Tip 4: Understand the Power of Diplomacy

A Chinese business environment is different than an American or Western one, and expat managers who always side with headquarters and maintain a “do it our way” mentality will never develop the loyal and independent Chinese team necessary for long-term success. The Chinese team will expect you to be the bridge between the China and main offices, providing insight and advice in both directions. As an expatriate, you will need to know when to stand up for the Chinese organization and negotiate on their behalf, and how to sell unpopular initiatives to the Chinese staff in a way that doesn’t shatter motivation and morale.

So, a successful expat in China must be a diplomat in every sense of the word: a deal maker who tries to understand both sides of an argument and seeks to find common ground to move things forward for long-term sustainable success.

Tip 5: Don’t Bring the “English Only” Bias

Unfortunately, expatriates who only speak English are notorious for not attempting to learn a new language while living abroad. There’s no doubt that learning a foreign language is incredibly challenging and attempting to converse with native speakers is a humbling experience, but even small successes are thrilling and reward all the hard work. Even more important, those interactions earn respect from locals – both in the professional setting and in your life outside work. It’s not expected for the expat to be fluent in Mandarin, Cantonese, or the various other dialects common in China. However, failing to learn any of the native language communicates an indifference to the country and its rich culture.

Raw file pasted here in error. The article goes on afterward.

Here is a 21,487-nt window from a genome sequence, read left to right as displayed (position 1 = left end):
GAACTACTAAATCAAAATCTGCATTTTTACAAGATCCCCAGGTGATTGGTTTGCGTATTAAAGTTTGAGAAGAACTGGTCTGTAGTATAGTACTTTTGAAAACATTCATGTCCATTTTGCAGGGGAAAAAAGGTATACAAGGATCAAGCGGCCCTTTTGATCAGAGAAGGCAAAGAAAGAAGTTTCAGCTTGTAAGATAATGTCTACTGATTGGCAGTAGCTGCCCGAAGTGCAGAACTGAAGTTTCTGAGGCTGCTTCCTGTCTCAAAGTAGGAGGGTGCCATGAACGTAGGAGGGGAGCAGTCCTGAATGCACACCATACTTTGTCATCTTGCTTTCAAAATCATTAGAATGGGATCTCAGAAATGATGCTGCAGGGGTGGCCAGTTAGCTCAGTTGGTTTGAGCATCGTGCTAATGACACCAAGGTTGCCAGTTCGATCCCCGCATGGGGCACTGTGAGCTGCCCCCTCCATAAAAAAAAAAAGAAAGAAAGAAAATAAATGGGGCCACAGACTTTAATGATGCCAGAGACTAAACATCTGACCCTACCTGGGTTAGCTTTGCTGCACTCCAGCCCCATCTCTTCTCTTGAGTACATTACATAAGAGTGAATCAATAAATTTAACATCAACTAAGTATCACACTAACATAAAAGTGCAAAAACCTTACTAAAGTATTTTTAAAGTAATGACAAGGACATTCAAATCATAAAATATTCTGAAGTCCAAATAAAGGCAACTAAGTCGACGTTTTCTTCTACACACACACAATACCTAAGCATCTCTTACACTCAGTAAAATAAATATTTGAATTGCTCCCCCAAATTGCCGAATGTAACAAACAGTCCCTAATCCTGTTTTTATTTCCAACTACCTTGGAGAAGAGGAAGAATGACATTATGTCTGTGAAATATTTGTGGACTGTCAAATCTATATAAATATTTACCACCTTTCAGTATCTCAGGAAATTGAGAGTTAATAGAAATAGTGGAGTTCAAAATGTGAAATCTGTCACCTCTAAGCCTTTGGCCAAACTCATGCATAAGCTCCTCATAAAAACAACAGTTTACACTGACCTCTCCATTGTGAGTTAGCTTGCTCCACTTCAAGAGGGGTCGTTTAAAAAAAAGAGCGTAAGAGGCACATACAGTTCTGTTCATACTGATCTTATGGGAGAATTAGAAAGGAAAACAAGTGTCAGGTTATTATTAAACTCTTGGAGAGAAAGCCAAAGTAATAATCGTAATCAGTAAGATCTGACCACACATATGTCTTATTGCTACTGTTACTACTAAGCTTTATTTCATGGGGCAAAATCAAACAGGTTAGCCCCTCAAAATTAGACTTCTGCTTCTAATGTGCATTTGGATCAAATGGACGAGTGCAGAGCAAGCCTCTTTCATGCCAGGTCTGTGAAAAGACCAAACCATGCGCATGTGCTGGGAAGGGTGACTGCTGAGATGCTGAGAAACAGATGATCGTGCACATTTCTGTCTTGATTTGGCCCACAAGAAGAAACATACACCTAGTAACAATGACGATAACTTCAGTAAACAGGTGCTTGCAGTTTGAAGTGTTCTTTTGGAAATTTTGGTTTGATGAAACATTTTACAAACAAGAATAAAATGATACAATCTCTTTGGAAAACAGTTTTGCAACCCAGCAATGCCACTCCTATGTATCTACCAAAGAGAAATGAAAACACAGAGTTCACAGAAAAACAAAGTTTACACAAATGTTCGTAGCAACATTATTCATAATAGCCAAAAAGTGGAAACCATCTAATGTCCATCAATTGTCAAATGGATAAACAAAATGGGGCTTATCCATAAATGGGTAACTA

Tip 6: Learn about China before you come

Learning about China before you arrive gives you a head start on your transition and will help to reduce the culture shock you (and your family) are bound to experience. If your company is providing you with valuable cross-cultural training, make sure you take advantage of it. Whether that takes the form of an online course like Living and Working in China or personalized expatriate coaching, it’s important to be proactive before your move and while establishing your life in-country.

Expanding Your Cultural Awareness with Global Coach Center

At Global Coach Center, we work with expatriates to expand their cultural awareness and make an easier transition into their new lives. Global Coach Center is your gateway to a culturally connected workplace and lifestyle. We work with clients in every corner of the world to help them succeed in today’s global environment. With an international network of coaches and proprietary coursework, we offer coaching, training, and online classes for global leaders, multi-cultural teams, and expatriates.

Visit https://www.globalcoachcenter.com/ to learn more.